Every December, You are created by me a guarantee in my head that this, this! would be the yr that I talk about a recipe for classic sugar cookies, the kind that you can roll into any shape your heart desires and sprinkle, then ice, glitter and bauble merrily into the New Year which calendar year was no different. But December arrives and my cooking dance card is completely bursting with offers to fill your internet quota with cocktails and party snacks and wrappable candies and so, so many cookies. Cookies with butter and chocolate, cookies with puddles of mint; cookies with hazelnuts and blackberries or white chocolate and ginger and butterscotch, people. Is it any wonder that I always lose sight of loftier baking goals every year when faced with the chance of butterscotch-crunched cookies?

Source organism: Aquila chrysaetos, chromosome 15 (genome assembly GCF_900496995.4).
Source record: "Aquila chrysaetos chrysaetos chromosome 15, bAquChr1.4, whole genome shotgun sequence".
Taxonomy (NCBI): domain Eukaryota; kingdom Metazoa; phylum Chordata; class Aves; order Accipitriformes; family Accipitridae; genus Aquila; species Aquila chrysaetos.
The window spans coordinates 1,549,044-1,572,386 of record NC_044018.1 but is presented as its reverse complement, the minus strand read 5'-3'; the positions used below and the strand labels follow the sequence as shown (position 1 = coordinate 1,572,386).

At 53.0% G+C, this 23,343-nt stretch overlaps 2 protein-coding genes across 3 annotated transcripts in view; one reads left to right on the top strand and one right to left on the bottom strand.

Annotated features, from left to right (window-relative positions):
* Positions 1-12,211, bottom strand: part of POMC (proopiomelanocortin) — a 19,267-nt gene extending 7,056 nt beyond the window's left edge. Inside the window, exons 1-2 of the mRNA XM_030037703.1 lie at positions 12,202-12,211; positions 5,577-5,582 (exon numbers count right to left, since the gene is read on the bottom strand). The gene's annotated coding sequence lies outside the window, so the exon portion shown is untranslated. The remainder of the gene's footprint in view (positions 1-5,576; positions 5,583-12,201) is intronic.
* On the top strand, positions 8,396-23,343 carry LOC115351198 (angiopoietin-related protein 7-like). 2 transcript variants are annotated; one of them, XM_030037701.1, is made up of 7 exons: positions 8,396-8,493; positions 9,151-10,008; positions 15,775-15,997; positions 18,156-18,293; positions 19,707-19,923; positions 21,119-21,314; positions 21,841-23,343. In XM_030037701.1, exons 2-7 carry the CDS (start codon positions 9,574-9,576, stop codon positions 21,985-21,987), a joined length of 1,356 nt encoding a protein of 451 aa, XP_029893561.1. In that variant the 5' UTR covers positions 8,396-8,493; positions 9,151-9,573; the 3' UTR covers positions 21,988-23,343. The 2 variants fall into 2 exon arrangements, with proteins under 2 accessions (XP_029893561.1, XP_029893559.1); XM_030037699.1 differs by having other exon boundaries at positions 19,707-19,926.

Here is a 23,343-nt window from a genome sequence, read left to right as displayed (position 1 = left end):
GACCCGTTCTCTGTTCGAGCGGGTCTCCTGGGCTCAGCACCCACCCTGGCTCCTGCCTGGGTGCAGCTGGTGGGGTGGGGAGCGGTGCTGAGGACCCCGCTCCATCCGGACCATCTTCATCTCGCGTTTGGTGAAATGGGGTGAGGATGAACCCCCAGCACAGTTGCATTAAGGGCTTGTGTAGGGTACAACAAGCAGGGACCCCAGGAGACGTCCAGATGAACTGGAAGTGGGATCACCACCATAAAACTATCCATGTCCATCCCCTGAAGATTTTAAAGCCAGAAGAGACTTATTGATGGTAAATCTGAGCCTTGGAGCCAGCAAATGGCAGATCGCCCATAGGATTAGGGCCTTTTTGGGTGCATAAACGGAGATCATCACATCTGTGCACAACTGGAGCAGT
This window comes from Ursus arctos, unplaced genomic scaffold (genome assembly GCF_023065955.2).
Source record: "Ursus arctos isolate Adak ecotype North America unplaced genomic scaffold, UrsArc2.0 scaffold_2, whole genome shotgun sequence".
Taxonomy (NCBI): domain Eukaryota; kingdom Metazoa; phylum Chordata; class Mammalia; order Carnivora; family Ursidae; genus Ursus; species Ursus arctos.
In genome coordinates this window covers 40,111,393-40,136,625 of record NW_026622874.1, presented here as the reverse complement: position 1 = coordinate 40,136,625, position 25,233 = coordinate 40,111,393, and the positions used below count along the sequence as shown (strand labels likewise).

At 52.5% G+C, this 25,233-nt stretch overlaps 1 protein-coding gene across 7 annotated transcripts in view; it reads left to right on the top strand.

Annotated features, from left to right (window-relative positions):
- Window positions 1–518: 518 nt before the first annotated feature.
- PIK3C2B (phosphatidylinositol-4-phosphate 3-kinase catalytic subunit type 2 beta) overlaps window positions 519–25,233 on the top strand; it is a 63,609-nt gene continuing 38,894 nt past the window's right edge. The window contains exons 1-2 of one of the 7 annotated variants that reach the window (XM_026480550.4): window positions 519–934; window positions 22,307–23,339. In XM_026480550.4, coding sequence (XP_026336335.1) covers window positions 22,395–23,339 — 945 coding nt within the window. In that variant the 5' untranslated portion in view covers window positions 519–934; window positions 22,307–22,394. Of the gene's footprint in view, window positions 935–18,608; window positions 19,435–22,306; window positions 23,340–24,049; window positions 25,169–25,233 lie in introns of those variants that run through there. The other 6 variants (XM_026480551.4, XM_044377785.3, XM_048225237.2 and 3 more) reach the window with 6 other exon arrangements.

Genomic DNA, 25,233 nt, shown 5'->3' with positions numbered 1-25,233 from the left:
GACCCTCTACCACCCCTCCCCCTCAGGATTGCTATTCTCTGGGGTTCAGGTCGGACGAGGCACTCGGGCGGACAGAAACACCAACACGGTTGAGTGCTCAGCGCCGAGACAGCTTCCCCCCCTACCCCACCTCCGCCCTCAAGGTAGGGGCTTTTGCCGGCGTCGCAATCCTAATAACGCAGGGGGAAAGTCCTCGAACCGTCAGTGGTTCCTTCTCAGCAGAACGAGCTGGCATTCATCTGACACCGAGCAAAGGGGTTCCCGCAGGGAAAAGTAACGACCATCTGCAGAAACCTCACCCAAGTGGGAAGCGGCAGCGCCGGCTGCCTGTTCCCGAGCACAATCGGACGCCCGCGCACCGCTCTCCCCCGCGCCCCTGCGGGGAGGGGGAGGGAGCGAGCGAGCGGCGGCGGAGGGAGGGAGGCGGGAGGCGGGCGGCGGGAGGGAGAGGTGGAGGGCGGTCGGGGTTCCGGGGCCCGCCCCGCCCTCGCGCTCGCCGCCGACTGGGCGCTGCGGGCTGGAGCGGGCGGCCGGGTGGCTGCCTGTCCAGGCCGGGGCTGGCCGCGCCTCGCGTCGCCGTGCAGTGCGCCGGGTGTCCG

As possible probably tell, I’m having an enjoyable experience. I briefly wondered when I handed in my manuscript what I'd do with all that leisure time for the five weeks it really is in the hands of some sainted copyeditor. I shouldn’t have worried, in part because I've among these, and because of butter also; I am actually biding my time with boxes and boxes of butter. My daily vista is whipped butter, faintly sparkled with granulated sugar clinging to a KitchenAid paddle before an avalanche of flour and spices puff their way up from the attached bowl. My freezer is packed with layers upon layers of cookies between linens of waxed paper in airtight containers, eagerly awaiting the party invitations which will surely arrive flooding in given that, for the very first time in the annals of my disorganized life, I am in fact prepared for them.